Last month, we wrote about autonomous quadrotors from the University of Pennsylvania that use just a VGA camera and an IMU to navigate together in swarms. Without relying on external localization or GPS, quadrotors like these have much more potential to be real-world useful, since they can operate without expensive and complex infrastructure, even indoors.
One potential application for drones like these is disaster operations, but honestly, that’s just what everyone says when you ask them how their mobile robot could potentially be useful. What’s much more interesting to us are commercial applications, and with drones, that inevitably means talking about delivery. There are a lot of reasons why we’re skeptical about most commercial delivery drones, but that doesn’t mean that the idea of using drones to move things from place to place isn’t a good one.
Vijay Kumar’s lab at UPenn has been working on using their GPS-independent quadrotors for transporting payloads, and they’re doing it collaboratively—the idea is that objects that are too large or heavy for one quadrotor to move can instead be moved by multiple quadrotors working together, and ultimately, they could be the best way to move items around a warehouse.
The use of multiple MAVs can provide additional benefits compared to the use of a single vehicle when solving a task. Although the complexity of such systems increases with the number of vehicles, the additional vehicles allow the transport of payloads that cannot be transported by a single vehicle because of size and payload constraints, and can provide robustness to the system to compensate for single vehicle failures.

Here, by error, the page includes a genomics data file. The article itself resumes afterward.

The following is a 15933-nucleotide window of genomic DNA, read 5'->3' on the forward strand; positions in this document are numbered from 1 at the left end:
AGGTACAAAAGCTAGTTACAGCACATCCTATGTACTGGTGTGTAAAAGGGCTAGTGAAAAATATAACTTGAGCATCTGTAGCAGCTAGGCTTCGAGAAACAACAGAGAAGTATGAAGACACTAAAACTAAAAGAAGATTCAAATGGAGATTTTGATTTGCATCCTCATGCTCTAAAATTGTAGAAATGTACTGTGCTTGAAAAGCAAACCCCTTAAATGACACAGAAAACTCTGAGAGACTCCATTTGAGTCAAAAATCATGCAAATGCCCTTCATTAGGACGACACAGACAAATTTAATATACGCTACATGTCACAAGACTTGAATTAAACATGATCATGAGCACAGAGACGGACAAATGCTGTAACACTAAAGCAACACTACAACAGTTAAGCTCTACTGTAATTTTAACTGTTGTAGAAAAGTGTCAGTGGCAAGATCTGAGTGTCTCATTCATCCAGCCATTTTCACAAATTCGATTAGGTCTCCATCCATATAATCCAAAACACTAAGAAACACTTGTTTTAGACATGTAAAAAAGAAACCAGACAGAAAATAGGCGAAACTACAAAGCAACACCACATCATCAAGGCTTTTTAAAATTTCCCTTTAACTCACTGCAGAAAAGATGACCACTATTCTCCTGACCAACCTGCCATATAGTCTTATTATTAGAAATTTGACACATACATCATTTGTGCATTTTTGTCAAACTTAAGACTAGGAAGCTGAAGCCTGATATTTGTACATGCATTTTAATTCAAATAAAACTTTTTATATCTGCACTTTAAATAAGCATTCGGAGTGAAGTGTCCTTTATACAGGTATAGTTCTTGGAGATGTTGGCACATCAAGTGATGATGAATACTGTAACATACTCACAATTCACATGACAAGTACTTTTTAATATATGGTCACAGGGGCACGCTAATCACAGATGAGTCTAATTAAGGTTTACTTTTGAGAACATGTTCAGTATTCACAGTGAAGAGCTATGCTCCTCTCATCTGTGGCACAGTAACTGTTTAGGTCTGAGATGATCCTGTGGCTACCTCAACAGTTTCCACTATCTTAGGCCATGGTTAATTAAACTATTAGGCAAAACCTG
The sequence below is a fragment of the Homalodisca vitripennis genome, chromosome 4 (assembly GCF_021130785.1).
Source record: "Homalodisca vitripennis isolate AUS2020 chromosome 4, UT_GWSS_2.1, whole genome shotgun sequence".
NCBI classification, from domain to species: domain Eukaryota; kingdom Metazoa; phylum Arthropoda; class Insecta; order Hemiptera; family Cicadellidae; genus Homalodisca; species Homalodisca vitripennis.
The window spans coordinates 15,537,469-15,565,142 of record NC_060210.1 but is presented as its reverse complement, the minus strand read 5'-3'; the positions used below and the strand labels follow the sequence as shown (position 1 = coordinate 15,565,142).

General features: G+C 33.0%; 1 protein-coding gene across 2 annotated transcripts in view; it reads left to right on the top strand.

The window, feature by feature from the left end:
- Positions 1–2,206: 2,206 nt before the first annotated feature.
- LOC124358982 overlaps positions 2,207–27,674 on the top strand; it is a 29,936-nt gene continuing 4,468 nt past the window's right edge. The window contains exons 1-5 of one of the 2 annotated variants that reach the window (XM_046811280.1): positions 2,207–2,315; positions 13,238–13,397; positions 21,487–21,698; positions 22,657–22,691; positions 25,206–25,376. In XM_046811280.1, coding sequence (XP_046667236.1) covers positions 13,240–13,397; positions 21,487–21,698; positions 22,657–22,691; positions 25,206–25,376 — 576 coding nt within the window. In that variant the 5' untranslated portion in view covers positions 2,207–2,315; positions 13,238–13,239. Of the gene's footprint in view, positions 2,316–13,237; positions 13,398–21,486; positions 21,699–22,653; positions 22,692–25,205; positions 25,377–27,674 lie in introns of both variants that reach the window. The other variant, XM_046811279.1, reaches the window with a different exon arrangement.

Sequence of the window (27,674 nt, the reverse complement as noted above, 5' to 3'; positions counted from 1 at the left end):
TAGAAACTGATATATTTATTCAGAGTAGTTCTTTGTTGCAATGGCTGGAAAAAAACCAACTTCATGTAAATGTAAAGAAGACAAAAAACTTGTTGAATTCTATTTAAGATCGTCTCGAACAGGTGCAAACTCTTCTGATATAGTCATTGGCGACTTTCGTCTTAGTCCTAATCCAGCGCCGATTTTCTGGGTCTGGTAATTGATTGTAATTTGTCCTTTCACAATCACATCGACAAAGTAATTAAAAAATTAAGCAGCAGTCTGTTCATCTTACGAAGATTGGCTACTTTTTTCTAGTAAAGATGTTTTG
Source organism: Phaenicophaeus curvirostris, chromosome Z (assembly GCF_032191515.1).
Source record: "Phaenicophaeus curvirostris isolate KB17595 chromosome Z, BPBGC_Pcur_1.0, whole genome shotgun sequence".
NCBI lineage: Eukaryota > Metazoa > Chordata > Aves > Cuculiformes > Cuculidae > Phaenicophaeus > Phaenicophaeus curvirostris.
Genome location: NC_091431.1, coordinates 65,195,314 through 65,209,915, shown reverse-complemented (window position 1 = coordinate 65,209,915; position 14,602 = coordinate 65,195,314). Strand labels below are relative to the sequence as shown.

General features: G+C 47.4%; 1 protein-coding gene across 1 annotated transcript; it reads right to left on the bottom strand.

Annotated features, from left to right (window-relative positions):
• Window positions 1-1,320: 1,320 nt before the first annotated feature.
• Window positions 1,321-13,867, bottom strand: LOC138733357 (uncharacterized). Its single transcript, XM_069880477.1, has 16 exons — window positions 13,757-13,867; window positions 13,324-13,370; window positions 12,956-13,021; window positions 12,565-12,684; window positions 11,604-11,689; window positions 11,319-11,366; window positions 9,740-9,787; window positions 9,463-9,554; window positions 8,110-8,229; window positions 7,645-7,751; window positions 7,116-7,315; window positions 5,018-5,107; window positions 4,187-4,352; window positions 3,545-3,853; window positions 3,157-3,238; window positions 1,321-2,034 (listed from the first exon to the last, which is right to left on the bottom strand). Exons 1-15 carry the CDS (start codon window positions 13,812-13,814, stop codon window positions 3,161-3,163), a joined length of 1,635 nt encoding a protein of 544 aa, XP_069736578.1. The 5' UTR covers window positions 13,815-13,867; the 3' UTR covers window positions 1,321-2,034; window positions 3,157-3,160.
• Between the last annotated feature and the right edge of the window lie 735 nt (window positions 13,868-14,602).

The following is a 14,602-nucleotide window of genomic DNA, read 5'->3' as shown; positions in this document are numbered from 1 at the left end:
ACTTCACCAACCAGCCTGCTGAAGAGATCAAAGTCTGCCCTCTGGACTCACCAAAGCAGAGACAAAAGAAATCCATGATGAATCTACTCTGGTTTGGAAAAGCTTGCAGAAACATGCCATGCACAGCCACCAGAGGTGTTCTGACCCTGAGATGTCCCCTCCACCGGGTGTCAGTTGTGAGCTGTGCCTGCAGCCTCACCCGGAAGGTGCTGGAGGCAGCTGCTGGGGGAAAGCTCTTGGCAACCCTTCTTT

What’s new here is not the transportation of objects with multiple quadrotors but rather doing it without some kind of external localization system. Each of these quads is using its own VGA camera and an IMU, and that’s it, meaning that what you see here would work just as well outside, or in your living room. You can read lots more about how this works in our previous article.
While each quadrotor can do a decent job estimating its position from camera and inertial data alone, that estimation will gradually drift away from the drone’s true location, getting worse and worse the farther the drone moves. With two (or more) quadrotors rigidly connected while transporting an object, you can combine the location estimates from each robot to optimize both of their positions, resulting in a much more accurate estimate that drifts less.
Better localization means better, more reliable performance, and even with cargo, the video above shows the quadrotors zipping around at speeds of 4.2 meters per second and accelerations of 5 m/s2, a “level of agility and autonomy [that] has never before been accomplished at this scale,” according to the researchers.
For more detail, as well as a glimpse at a future of drone warehouses, we spoke with lead author Giuseppe Loianno.
IEEE Spectrum: Can you summarize how this work relates to the work we reported on earlier?